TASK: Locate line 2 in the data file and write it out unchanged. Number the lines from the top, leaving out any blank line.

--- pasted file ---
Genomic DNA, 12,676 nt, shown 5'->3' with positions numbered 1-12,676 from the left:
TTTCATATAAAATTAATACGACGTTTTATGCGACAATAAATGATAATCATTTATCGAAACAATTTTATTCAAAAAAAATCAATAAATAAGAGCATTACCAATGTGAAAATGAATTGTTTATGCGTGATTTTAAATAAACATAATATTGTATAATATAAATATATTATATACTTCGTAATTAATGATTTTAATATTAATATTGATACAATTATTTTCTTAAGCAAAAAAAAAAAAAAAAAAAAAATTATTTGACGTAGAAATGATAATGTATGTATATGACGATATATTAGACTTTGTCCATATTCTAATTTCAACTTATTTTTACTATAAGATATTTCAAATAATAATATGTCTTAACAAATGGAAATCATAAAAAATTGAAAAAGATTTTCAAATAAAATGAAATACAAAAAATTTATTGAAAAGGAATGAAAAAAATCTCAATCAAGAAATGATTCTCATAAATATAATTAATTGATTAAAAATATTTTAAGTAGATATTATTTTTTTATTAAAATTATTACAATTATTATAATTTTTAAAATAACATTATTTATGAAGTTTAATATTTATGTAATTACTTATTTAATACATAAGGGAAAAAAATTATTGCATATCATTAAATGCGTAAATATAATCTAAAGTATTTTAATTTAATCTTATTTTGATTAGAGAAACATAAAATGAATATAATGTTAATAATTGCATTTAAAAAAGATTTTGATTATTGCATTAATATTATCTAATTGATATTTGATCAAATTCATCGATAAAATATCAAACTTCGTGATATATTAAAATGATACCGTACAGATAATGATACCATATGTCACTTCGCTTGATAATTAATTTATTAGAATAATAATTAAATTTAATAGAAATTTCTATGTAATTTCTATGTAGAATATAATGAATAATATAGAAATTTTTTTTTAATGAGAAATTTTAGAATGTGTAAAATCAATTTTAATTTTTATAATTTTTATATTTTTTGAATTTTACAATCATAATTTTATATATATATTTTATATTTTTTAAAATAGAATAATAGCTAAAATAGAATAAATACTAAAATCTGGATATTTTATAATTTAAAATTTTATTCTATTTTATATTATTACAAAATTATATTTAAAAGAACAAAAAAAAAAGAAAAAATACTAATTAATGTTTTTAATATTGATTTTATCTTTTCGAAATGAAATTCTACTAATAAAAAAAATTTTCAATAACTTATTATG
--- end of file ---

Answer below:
TTTCATATAAAATTAATACGACGTTTTATGCGACAATAAATGATAATCATTTATCGAAACAATTTTATTCAAAAAAAATCAATAAATAAGAGCATTACCAATGTGAAAATGAATTGTTTATGCGTGATTTTAAATAAACATAATATTGTATAATATAAATATATTATATACTTCGTAATTAATGATTTTAATATTAATATTGATACAATTATTTTCTTAAGCAAAAAAAAAAAAAAAAAAAAAATTATTTGACGTAGAAATGATAATGTATGTATATGACGATATATTAGACTTTGTCCATATTCTAATTTCAACTTATTTTTACTATAAGATATTTCAAATAATAATATGTCTTAACAAATGGAAATCATAAAAAATTGAAAAAGATTTTCAAATAAAATGAAATACAAAAAATTTATTGAAAAGGAATGAAAAAAATCTCAATCAAGAAATGATTCTCATAAATATAATTAATTGATTAAAAATATTTTAAGTAGATATTATTTTTTTATTAAAATTATTACAATTATTATAATTTTTAAAATAACATTATTTATGAAGTTTAATATTTATGTAATTACTTATTTAATACATAAGGGAAAAAAATTATTGCATATCATTAAATGCGTAAATATAATCTAAAGTATTTTAATTTAATCTTATTTTGATTAGAGAAACATAAAATGAATATAATGTTAATAATTGCATTTAAAAAAGATTTTGATTATTGCATTAATATTATCTAATTGATATTTGATCAAATTCATCGATAAAATATCAAACTTCGTGATATATTAAAATGATACCGTACAGATAATGATACCATATGTCACTTCGCTTGATAATTAATTTATTAGAATAATAATTAAATTTAATAGAAATTTCTATGTAATTTCTATGTAGAATATAATGAATAATATAGAAATTTTTTTTTAATGAGAAATTTTAGAATGTGTAAAATCAATTTTAATTTTTATAATTTTTATATTTTTTGAATTTTACAATCATAATTTTATATATATATTTTATATTTTTTAAAATAGAATAATAGCTAAAATAGAATAAATACTAAAATCTGGATATTTTATAATTTAAAATTTTATTCTATTTTATATTATTACAAAATTATATTTAAAAGAACAAAAAAAAAAGAAAAAATACTAATTAATGTTTTTAATATTGATTTTATCTTTTCGAAATGAAATTCTACTAATAAAAAAAATTTTCAATAACTTATTATG